dir. Paul Feig
written by: Paul Feig, Katie Dippold
starring: Kristen Wiig, Melissa McCarthy, Leslie Jones, Kate McKinnon, Chris Hemsworth
3 out of 4 stars
It was not many years ago I went to see Ghostbusters (1984) in theaters for the first time. Mind, I had seen the movie on television, DVD, streaming, and possibly even laserdisc about forty times since I was a kid. When Paul Feig announced he was rebooting the franchise,–a good fifteen years after I first heard rumors about Ghostbusters 3–, I expected great things from the stellar castings of Kristen Wiig, Melissa McCarthy, Kate McKinnon, and Leslie Jones. Bringing Feig’s female led comedy mastery and mixing with big budgets effects, it has been one of my most anticipated movies of the summer.
With writing duties shared with The Heat and Parks & Recreation writer Katie Dippold, we find New York invaded (again?) by otherworldly specters. When Columbia University physics instructor Erin Gilbert (Kristen Wiig) is approached regarding her former life in paranormal exploration, she discovers her coauthor Abby Yates (Melissa McCarthy) has been spreading their findings that Erin long ago tried to bury. Paired with a new, possibly unhinged research assistant Jillian Holtzmann (Kate McKinnon), the pair continue to seek those relatives that haunt the end of our beds, or wherever the ghosts of your past happen to spook. Joined by New York-aficionado subway clerk Patty Tolan (Leslie Jones), the quartet dive into investigating bizarre paranormal activity popping up around the city.
With all of the criticism and hoopla heaped upon this comedy, the film managed to balance subversion with raucous comedy. Certainly no masterpiece of the genre, Feig and Dippold mixed goofball comedy with jabs at those immediately judging the female casting to create a joyful reboot to charm non-ignorant fans of the original duo and bring in fans of Feig’s previous female led blockbusters, like Spy and Bridesmaids. It’s not entirely clear whether the previous expeditions by the 1980s originals happened in this world; they loop in Slimer, the firehouse, and some fantastic cameos, but there is no mention of the previous Statue of Liberty romp or exploding towers having been previous events. Overall, we were delivered an even sillier version of the classic franchise, not quite as iconic as the first, but far more cohesive and intriguing than the second.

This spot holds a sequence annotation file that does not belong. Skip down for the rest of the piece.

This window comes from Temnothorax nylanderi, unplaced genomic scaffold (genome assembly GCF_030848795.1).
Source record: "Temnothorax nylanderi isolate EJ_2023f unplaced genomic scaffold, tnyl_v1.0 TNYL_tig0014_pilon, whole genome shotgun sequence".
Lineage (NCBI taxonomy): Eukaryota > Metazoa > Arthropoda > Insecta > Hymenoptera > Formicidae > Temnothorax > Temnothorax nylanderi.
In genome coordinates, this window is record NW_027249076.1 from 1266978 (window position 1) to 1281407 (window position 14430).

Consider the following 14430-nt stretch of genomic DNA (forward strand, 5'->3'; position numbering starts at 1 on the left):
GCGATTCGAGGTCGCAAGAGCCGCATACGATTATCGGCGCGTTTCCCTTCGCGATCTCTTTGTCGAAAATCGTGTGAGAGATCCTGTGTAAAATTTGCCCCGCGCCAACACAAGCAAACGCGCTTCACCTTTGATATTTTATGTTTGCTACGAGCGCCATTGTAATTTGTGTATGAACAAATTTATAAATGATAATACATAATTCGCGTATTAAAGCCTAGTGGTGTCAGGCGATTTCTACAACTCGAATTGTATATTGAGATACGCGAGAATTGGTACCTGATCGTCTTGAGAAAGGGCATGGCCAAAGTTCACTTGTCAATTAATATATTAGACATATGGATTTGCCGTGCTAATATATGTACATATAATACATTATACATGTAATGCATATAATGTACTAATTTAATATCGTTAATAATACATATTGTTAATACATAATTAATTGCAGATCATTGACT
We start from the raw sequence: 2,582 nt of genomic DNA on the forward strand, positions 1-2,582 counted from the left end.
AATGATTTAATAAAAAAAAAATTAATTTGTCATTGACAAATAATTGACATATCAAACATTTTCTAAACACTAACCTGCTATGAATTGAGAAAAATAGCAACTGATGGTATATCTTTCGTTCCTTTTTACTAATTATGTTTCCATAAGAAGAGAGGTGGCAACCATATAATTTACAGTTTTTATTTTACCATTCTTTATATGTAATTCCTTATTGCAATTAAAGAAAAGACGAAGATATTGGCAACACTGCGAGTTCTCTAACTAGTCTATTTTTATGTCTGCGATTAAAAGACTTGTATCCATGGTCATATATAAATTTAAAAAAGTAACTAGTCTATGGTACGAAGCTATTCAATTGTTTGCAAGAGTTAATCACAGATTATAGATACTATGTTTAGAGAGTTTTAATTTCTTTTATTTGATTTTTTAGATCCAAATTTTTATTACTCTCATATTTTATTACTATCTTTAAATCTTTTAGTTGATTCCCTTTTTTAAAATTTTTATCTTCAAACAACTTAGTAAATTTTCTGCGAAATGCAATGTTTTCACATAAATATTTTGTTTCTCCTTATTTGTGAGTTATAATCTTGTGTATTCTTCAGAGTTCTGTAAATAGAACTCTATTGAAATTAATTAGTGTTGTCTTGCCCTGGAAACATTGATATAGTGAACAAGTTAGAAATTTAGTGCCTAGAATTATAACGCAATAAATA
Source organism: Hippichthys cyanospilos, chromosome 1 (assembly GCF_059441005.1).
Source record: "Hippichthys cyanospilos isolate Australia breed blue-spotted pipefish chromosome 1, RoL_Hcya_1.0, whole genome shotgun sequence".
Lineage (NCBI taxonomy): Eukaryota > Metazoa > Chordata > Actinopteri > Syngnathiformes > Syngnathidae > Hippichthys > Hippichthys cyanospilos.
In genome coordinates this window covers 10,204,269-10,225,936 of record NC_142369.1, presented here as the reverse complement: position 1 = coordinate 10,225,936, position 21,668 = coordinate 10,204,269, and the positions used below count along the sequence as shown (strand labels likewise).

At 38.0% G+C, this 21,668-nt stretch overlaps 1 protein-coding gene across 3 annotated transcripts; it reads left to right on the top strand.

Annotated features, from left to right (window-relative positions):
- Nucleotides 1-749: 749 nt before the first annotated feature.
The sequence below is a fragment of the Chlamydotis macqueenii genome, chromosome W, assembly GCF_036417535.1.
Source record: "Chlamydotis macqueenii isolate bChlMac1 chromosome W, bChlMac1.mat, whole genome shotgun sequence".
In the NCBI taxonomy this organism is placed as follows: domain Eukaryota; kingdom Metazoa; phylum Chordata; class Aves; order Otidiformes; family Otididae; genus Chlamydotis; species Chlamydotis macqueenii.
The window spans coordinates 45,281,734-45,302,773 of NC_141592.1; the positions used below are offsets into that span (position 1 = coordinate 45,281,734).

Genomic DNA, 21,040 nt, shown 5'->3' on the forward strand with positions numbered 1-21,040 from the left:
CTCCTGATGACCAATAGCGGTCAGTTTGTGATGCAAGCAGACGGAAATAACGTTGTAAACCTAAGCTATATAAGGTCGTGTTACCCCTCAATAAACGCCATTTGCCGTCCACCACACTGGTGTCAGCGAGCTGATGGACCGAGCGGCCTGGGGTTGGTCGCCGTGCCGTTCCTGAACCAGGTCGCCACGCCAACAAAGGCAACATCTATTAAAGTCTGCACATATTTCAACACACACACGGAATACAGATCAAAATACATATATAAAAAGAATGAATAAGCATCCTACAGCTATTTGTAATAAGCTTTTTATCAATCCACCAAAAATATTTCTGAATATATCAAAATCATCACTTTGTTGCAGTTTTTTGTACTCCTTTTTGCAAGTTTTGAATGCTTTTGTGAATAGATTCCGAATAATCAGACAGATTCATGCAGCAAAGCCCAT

The cast is perfectly selected: four of the funniest women of comedy coming together to make us laugh. Kristen Wiig and Melissa McCarthy have exceptional chemistry. One can easily believe their oft-kilter scientists have known each other for years, and their rapport is as strong here as in Bridesmaids. Though they are the headliners in the movie, Leslie Jones and Kate McKinnon steal the show. Patty Tolan, easily viewed as a stereotypical, street-smart New Yorker, has been given a nice touch as a New York savvy city employee. The role is underwritten, yes, but Leslie Jones adds heart and innocence to the character. She wants to join the ghost-busting “club” to enliven her disrespected and uninteresting job as a city official, but what she finds is far more exciting than anticipated. Patty does not shy away from the challenge. The best yeller in comedy, Jones managed her loudest moments (“The power of Patty compels you!” is still one of the funniest moments, even with the moment in the trailer) and some more quiet gems (debating with a graffiti artist) with similar skill.
Kate McKinnon, though, was breathtakingly hilarious. Holtzmann is a madcap character that showcases the Emmy-nominatable moments from her star making years on SNL. The wild-eyed research associate is all characterization of the eccentricities of every engineer-scientist with a benevolent (maybe malevolent) smile. Every movement, from modeling bizarre hats to embracing her own ghost capturing machinery, she is on fire, sometimes literally, with scene stealing juices. The utter fool of the movie, she is easily the sexiest in the most bizarre of ways.
Missing out on expanding Patty’s role or directly referencing Holtzmann’s same-sex attraction does not detract from the female empowered comedy. So close to passing the Bechdel test, save Wiig’s ogling of Chris Hemsworth pretty boy hipster doofus, the film embraces the reboot without bowing the the demands of the internet. The funniest movie of the summer so far, it’s also one of the most exciting. Neighsayers be damned, Ghostbusters is damn good!